The mRT-qPCR is a rapid and efficient method for the detection and differentiation of BRSV, BoHV-1 and BPI3 and is thus an invaluable tool in the aetiological resolution of BRD. Aside of multiple pathogen detection, the assay has several advantages over conventional methods including higher sensitivity and specificity, decreased cost, smaller sample size, rapidity of processing and the possibility of laboratory automation to suit high throughput veterinary diagnostic laboratories. The multiplex format showed complete concordance with the corresponding mono-specific RT-PCRs. The application of mRT-qPCR for the detection of multiple pathogens provides a major contribution to efficiency, logistics, and cost-effectiveness of molecular diagnostics [14
A multiplex real time RT-PCR has been reported previously for BVDV (5'UTR), BoHV-1 (glycoprotein C) and BPI3 (matrix) [18
]. While BVDV can be important in the development of BRD, BRSV is a primary pathogen and is thus included in the mRT-qPCR described herein. The use of shorter length MGB and LNA probes is advantageous, typically confering stability, target specificity, greater sensitivity and discrimination for the target gene [19
As co-infections are a regular feature of BRD in field outbreaks [1
], careful optimisation is required to ensure that the molecular diagnostic test employed will not detect one target virus preferentially. Primers and probes for multiplex assays should be assessed both in silico
and in vitro
for evidence of cross amplification, competition or inhibition. The mRT-qPCR assay described here can detect viral co-infections both in technical validation experiments and in clinical samples. No cross reactivity between primers and probes was observed, nor was a reduction in sensitivity detected.
The sensitivity of the multiplex and uniplex assay was evaluated by testing 10-fold serial dilutions of in vitro transcribed RNAs for BRSV, BoHV-1 and BPI3 i and ii. The sensitivity, efficiency and detection limits of the individual RT-qPCRs were not affected by multiplexing the reactions. The standard curves and reaction efficiencies were very similar for the mRT-qPCR and mono-specific reactions (Figure ; Table ). A perfect amplification reaction has an efficiency of 2, but in reality, reactions often have efficiencies of less than2; the acceptable range is considered to be between 1.7 and 2.2 [21
]. The efficiencies obtained for both assays in this study were within this range.
For BRSV and BPI3, all samples in which these viruses were detected by other methods were detected by the mRT-qPCR. Additionally, the mRT-qPCR identified BRSV and BPI3i in 20 and 14 additional samples respectively, suggesting a higher sensitivity. For BoHV-1, this was the case for virus isolation and for the majority of FAT positive samples. However, three samples were positive on BoHV-1 FAT but negative on both virus isolation and mRT-qPCR; this suggests a lack of specificity in the FAT; further, the mRT-PCR identified BoHV-1 in 25 additional samples when compared to FAT results, suggesting higher sensitivity. The mRT-qPCR also detected dual infections (BoHV-1 and BPI3 i) in three samples; in virus isolation of these samples, BoHV-1 overgrew BPI3, masking detection. These results demonstrate that the m RT-qPCR is more specific and sensitive in respiratory viral diagnosis when compared to conventional tests, as has been shown in both veterinary and human clinical pathology settings [16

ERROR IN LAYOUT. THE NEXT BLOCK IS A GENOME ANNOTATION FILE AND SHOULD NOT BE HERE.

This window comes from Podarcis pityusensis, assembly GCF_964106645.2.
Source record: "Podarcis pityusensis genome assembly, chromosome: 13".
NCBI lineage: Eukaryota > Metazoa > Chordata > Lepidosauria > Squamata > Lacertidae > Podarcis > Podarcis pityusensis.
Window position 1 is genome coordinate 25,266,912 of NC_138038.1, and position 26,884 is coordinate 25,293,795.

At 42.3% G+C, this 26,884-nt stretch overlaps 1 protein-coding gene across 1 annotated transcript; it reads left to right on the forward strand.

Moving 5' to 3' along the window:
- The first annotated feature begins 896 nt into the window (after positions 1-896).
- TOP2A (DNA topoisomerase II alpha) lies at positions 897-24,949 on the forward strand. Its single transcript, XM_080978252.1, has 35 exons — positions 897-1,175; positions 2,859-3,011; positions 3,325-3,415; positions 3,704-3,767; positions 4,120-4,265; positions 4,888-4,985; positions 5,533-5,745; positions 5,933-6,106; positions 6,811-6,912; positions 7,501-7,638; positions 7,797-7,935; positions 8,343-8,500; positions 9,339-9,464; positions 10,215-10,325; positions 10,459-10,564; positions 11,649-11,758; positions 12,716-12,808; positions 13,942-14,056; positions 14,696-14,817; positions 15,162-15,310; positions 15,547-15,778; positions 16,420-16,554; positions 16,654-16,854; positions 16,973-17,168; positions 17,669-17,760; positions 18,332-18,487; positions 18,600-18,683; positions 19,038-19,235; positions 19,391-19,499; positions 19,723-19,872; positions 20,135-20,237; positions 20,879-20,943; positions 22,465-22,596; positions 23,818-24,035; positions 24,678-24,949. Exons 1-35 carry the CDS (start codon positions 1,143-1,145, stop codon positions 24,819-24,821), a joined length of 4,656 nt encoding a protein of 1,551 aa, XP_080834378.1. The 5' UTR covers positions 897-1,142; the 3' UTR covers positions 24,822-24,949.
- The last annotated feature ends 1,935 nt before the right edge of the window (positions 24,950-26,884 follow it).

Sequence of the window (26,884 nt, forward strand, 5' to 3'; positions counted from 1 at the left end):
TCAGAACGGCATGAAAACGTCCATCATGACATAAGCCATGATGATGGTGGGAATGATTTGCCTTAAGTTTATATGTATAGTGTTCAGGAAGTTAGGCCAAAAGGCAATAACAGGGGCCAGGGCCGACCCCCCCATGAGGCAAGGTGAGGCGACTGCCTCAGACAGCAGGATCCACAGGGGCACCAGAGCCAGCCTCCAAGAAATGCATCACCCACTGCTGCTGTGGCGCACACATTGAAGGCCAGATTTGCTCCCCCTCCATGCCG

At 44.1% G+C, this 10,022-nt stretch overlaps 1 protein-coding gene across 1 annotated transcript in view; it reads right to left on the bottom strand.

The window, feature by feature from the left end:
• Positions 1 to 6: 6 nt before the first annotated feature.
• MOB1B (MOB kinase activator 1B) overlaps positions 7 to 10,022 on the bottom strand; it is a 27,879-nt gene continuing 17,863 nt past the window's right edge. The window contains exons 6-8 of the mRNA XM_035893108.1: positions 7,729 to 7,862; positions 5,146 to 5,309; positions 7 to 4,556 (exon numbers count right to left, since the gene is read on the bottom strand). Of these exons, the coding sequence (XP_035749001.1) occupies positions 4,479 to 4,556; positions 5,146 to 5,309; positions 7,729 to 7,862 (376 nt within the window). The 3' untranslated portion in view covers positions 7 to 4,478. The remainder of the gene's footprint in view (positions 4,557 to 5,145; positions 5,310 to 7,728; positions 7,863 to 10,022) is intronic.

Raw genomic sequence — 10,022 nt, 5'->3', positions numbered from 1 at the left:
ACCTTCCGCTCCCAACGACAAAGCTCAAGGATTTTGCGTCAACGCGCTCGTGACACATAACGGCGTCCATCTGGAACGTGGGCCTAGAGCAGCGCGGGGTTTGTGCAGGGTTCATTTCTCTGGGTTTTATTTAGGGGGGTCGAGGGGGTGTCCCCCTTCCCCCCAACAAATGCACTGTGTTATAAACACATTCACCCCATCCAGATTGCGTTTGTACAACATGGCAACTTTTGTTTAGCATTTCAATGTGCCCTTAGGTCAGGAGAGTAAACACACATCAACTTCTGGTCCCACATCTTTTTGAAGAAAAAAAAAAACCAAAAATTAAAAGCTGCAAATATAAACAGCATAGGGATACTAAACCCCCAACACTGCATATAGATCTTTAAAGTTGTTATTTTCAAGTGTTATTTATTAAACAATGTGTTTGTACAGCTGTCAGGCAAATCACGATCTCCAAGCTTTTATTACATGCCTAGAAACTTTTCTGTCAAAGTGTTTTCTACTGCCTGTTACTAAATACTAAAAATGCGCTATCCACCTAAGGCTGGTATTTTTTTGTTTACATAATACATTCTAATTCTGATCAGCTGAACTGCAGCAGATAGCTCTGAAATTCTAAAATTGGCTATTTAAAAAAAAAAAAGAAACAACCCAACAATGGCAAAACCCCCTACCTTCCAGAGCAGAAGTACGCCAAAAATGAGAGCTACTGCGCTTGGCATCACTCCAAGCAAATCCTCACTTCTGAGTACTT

False negative results can occur due to RT- PCR inhibition, which was controlled in this sample set by the use of an endogenous internal control (β-actin). While this assay was run separately, it would be possible to consider including this control in the multiplex reaction by, for example, labelling both subgenotypes of BPI3 with the same fluorophore. The selection of target sequences is also critical factor that can contribute to false negatives; it is possible (especially for RNA viruses, due to the higher error rate of RNA polymerases) that mutations in the primer and probe regions may occur which compromise molecular detection at the target site (25). While sequences for molecular assays are selected in silico to ensure the target region is highly conserved, unusual or unexpected results from clinical samples should always trigger further investigation by either conventional methods or use of molecular assays with different target sequences or degenerate primers.
A final advantage of the use of molecular based testing in a clinical setting is the ability to include other targets e.g. as adenovirus, BVDV and bacterial pathogens. The limitations of real time PCR based multiplex detection and differentiation rest with the number of reactions which can be optimised in a single tube and the number of fluorophores which can be simultaneously detected. While real time PCR platforms can generally detect no more than 5 fluorophores, labelling strategies can be used to increase the number of targets detected and the development of fluorophore labelled bead based detection systems (e.g. Luminex assays) may extend target detection. Currently, the aetiology of many BRD outbreaks is undiagnosed, in some part due to the range of respiratory pathogens which must be sought and the cost of multiple pathogen detection by mono-specific assays. Adding further pathogen targets to molecular assays should improve aetiologic identification in investigation of BRD.